In the controversy’s wake, I never stopped advocating for the album. Some have wondered if I was simply giving in to LDR’s bullying. Not at all. Continuing to speak up for LDR’s artistry is my way of defying what the controversy—not LDR herself, necessarily, but the conversation that arose around the two of us—demanded. As a critic, I never want to be an artist’s enemy, any more than I can only be a friend. I’ve always felt the idea of the critic as an oppositional force, clearing space for some set idea of quality or truth, is no more accurate than the notion that we are primarily champions. A critic is a person who encounters music, examines her responses, considers the context, and articulates whatever comes up during this process, whether it’s desire, joy, anger, even repulsion. It’s not a thumbs-up-or-down game.

I’d call what I try to do cultivating empathy. But empathy seems like a dirty word these days, at best a chimera. As Lilliana Mason’s extremely frightening 2018 book on the rise of “mega-identities” argues, the very structure of our cultural spheres increasingly feeds the human desire for one group to “win” against another, no matter the cost to the ideal of a pluralistic society. (Stan culture fits in here. So do most political subcultures, left or right.) She notes that in such a fractured environment, people can only transcend factionalism by actively trying to inhabit others’ points of view, if only momentarily. I think this is right, and I believe that music can help us do this partly because musicians themselves do it.

Listening to Lana Del Rey’s music, I hear someone reaching through a dreamscape, partly built from the ghost materials of pop’s own past, to make connections. That’s a project in which many artists engage right now. I think it’s indicative of a major generational shift away from “OK boomer”–style, rock- and soul-based assumptions about what’s real and good in music and toward more fluid, open definitions. It’s what makes Lana Del Rey hip-hop, and Solange the new standard for singer-songwriterly authenticity, and Lizzo both a real rapper and a comic trickster upending the genre.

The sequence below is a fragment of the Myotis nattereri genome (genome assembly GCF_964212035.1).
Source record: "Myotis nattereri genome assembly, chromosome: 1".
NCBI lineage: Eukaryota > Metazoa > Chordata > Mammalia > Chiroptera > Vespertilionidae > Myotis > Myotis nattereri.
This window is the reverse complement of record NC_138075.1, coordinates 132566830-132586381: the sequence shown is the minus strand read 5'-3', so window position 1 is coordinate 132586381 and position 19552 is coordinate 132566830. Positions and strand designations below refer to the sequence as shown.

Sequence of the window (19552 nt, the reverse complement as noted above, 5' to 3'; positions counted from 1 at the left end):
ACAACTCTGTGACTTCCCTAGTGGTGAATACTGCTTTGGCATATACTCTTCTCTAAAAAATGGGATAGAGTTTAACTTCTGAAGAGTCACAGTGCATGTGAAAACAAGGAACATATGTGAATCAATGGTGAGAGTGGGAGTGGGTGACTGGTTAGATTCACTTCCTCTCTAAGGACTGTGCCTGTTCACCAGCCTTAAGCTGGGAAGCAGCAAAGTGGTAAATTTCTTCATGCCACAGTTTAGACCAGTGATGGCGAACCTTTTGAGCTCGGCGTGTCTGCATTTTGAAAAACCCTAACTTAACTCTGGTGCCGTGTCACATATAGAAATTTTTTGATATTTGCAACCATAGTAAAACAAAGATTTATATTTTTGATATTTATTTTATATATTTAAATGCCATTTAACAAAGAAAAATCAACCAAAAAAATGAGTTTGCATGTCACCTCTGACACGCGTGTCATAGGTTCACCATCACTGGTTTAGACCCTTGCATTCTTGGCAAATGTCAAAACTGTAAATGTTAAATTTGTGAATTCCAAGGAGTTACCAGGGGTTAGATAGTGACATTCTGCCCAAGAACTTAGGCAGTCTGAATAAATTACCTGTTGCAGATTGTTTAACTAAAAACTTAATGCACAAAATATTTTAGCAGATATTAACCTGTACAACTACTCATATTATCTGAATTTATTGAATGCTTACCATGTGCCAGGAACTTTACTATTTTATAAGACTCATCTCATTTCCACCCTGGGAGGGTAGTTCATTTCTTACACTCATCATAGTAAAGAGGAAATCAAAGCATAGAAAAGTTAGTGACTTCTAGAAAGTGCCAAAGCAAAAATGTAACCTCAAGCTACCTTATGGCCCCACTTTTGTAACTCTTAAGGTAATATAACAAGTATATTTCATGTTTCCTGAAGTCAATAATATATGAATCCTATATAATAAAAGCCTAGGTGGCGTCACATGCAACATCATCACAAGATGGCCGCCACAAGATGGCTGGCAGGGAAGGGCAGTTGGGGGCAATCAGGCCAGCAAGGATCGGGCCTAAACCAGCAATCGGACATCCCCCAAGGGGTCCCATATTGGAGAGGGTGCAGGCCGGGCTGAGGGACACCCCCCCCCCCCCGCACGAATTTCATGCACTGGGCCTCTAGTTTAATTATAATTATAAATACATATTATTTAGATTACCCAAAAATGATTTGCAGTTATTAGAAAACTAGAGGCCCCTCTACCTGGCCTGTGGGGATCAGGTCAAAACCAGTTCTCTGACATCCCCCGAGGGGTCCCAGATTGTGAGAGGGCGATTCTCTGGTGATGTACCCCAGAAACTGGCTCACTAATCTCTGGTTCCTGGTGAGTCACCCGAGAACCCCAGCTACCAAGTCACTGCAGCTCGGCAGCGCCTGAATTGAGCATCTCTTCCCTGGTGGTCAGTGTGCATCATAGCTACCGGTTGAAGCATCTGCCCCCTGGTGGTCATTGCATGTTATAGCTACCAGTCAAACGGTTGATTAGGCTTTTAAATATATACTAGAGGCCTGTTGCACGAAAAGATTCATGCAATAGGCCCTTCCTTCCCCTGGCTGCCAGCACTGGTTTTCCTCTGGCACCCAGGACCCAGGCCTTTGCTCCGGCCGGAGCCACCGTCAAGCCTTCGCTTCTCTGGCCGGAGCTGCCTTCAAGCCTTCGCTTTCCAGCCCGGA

I also know that it’s crucial to recognize that the long-held implicit biases of many cis, white men and women connected to the music industry, including critics, fed an illusion that music could heal wounds far deeper than the groove on an Aretha Franklin record. Music makes connections but, to quote the most memorable line from Watchmen, “Wounds need air.” As others have noted, the marketplace has weaponized opinion. But that cost is worth the much bigger benefit of hearing from voices previously minimized within culture’s legitimizing conversations, whether they’re newly crowned critical voices, top artists celebrating identities the mainstream has rarely applauded, or coalitions strategizing ways to change those conversations, permanently this time. (Shoutout to the 1619 Project and to the women of the pioneering ensemble Our Native Daughters showing us all how deep these shifts have to go.)

Lindsay, you asked me to comment on #MeToo, that seismic conversation-changer among women that has transformed into an ongoing mandate for everyone in the music sphere. This year, charges of sexual harassment and abuse continued to topple major figures, especially in the classical world, where superstar tenor Placido Domingo was just the biggest star to face myriad accusations. And television showed its power as a medium for telling the tangled stories of how the music industry itself—and, yes, both fan culture and the critical community—sometimes abets abusers, even allowing them to maintain their own self-delusions of innocence.